Most of us got into this business to solve problems. But once we start building it can be very hard to lose track of those problems (especially if you’re suffering from the Curse of Knowledge). Perhaps you set out to make reports that help folks understand what they’re spending money on. Six months of development later you have a few reports, and they seem to have relevant data…so you’ve succeeded, right?
Not always. Especially with things as complex as reports (which are all about interpretation), it’s often easy to successfully make a thing without actually solving the problem. Sure, your reports might show people what places they’re spending money, but do they tell them what sort of things they’re spending on? Yes, it works, but it’s not going to change anyone’s life. Whoops…you just built a feature that doesn’t solve your initial problem!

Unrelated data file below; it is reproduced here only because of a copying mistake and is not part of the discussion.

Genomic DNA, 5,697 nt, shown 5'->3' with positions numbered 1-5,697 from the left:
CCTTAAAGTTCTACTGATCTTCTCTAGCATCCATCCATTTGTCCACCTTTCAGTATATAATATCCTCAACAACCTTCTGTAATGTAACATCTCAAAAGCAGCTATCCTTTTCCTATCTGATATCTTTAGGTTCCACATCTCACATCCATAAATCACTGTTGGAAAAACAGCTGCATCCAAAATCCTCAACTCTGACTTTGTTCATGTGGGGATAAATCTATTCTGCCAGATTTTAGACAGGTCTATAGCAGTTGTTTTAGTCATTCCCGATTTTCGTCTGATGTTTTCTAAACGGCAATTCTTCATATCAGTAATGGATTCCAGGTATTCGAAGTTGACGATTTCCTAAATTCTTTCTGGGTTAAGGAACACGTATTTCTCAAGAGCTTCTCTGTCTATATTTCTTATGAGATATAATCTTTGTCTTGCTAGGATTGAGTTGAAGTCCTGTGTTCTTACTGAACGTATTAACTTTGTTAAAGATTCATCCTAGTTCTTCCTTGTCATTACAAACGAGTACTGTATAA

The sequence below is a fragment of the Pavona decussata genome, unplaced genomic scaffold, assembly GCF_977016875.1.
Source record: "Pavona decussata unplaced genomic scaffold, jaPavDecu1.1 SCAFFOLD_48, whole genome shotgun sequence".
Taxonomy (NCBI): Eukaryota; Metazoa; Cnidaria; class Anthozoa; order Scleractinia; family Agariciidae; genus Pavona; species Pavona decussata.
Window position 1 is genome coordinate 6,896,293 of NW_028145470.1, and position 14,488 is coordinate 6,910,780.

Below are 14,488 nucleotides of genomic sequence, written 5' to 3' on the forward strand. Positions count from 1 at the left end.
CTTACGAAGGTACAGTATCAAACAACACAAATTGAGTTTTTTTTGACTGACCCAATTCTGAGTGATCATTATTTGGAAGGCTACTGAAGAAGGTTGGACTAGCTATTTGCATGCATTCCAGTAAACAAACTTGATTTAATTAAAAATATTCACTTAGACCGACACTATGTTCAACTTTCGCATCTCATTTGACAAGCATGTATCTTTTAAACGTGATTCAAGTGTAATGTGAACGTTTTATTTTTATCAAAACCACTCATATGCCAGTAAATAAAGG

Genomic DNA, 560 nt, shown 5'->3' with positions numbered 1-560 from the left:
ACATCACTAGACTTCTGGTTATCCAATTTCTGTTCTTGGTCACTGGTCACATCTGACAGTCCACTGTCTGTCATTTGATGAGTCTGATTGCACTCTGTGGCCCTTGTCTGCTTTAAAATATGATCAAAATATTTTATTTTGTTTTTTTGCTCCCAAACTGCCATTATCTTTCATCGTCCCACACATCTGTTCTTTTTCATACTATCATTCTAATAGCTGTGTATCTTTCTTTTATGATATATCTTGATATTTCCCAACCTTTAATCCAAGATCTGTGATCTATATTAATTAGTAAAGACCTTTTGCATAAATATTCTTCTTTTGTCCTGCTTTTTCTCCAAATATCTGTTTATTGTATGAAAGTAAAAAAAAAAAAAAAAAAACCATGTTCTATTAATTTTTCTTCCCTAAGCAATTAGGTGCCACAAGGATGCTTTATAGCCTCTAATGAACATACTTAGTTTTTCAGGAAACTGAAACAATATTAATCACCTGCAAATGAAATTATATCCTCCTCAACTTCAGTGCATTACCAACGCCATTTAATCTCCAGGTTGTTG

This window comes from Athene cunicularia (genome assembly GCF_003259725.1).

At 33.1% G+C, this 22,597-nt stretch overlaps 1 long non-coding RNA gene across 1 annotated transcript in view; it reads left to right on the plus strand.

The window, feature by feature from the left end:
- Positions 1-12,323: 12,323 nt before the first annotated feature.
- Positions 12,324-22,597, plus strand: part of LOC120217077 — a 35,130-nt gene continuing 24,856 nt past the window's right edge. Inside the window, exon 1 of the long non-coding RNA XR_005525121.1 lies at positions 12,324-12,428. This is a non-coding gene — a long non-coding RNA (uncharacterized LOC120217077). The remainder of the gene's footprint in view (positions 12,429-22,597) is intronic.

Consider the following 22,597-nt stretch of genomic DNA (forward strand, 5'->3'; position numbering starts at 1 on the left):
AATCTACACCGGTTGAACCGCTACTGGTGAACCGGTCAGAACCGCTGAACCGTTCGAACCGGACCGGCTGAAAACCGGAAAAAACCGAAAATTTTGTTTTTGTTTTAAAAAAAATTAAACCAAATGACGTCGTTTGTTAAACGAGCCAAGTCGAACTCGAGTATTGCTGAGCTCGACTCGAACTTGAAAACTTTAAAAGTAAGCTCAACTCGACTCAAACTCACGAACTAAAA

Doug Turnure of Microsoft talks about this at about 7:30 in his 2012 UserConf presentation:
If customers tell you during beta that your features aren’t solving their problems, don’t take it personally. They’re just telling you their experience. Yes, it sucks that you spent so much time on this and didn’t solve the problem. But being mad about it won’t help.
Put your personal feelings aside and revamp. Thankfully, these failures often give you the tech backend to quickly put together something that does work. And when the reviews roll in talking about how your revamped feature breathtakingly solves a problem for users, you’ll know it was worth it.
Launch button courtesy of Steven Depolo